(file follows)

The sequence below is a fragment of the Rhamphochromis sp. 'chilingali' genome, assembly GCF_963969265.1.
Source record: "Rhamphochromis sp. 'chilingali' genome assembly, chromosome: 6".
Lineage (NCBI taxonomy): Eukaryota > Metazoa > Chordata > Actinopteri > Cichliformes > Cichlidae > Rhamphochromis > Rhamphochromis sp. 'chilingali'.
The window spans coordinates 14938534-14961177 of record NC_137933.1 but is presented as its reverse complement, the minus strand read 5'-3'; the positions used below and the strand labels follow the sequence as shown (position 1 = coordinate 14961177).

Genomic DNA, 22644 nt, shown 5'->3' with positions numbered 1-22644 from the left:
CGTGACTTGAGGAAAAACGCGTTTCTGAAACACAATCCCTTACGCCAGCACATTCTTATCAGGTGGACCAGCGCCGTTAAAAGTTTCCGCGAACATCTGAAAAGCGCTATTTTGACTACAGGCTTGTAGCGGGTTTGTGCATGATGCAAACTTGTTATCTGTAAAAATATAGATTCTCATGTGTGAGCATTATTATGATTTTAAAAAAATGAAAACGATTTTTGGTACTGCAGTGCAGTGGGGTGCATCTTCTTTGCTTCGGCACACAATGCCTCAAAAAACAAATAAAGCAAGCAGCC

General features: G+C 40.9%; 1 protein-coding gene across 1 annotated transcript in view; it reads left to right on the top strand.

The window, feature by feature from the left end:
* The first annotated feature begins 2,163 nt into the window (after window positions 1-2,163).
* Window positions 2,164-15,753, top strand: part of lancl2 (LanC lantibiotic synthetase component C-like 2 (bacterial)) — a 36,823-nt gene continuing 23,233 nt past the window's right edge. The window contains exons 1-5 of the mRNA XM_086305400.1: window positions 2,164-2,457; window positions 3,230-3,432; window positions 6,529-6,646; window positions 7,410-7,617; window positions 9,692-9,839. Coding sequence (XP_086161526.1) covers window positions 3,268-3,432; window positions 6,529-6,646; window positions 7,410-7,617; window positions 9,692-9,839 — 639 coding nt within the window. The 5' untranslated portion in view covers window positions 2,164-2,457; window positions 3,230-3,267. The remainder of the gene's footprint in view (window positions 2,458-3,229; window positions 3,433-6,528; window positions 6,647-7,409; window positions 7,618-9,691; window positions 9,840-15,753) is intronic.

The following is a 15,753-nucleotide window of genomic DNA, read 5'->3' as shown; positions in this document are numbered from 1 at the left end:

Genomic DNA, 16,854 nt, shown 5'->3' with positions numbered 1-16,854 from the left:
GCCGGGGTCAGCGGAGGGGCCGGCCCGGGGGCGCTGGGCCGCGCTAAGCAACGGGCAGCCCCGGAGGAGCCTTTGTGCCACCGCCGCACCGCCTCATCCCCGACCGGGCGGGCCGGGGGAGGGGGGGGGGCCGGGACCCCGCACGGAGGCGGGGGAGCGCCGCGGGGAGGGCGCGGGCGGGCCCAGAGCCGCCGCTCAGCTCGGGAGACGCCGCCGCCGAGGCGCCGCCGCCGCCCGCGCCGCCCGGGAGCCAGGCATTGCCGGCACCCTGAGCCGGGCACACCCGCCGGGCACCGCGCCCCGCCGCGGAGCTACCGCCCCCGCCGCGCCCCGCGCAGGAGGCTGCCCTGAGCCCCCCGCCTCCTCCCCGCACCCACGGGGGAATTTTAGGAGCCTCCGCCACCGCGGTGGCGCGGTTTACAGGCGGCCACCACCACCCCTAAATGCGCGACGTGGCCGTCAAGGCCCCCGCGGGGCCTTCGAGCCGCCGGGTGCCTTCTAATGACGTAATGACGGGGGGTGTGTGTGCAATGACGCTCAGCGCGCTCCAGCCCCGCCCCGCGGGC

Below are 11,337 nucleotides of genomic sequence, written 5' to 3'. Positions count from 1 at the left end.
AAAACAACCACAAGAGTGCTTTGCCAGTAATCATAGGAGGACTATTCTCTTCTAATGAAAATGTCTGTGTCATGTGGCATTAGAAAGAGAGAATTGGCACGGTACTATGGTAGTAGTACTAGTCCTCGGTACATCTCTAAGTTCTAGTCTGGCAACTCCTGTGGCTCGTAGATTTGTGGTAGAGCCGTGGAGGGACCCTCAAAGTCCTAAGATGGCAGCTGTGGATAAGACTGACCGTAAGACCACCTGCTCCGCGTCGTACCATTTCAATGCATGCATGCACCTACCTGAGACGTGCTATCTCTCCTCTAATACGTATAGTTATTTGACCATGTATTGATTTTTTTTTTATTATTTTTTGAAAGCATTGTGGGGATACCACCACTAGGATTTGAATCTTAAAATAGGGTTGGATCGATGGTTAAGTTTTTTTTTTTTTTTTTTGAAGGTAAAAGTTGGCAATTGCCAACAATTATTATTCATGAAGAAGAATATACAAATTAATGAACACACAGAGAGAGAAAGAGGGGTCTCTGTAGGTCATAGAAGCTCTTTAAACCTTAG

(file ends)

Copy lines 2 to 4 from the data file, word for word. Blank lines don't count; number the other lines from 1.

Source record: "Rhamphochromis sp. 'chilingali' genome assembly, chromosome: 6".
Lineage (NCBI taxonomy): Eukaryota > Metazoa > Chordata > Actinopteri > Cichliformes > Cichlidae > Rhamphochromis > Rhamphochromis sp. 'chilingali'.
The window spans coordinates 14938534-14961177 of record NC_137933.1 but is presented as its reverse complement, the minus strand read 5'-3'; the positions used below and the strand labels follow the sequence as shown (position 1 = coordinate 14961177).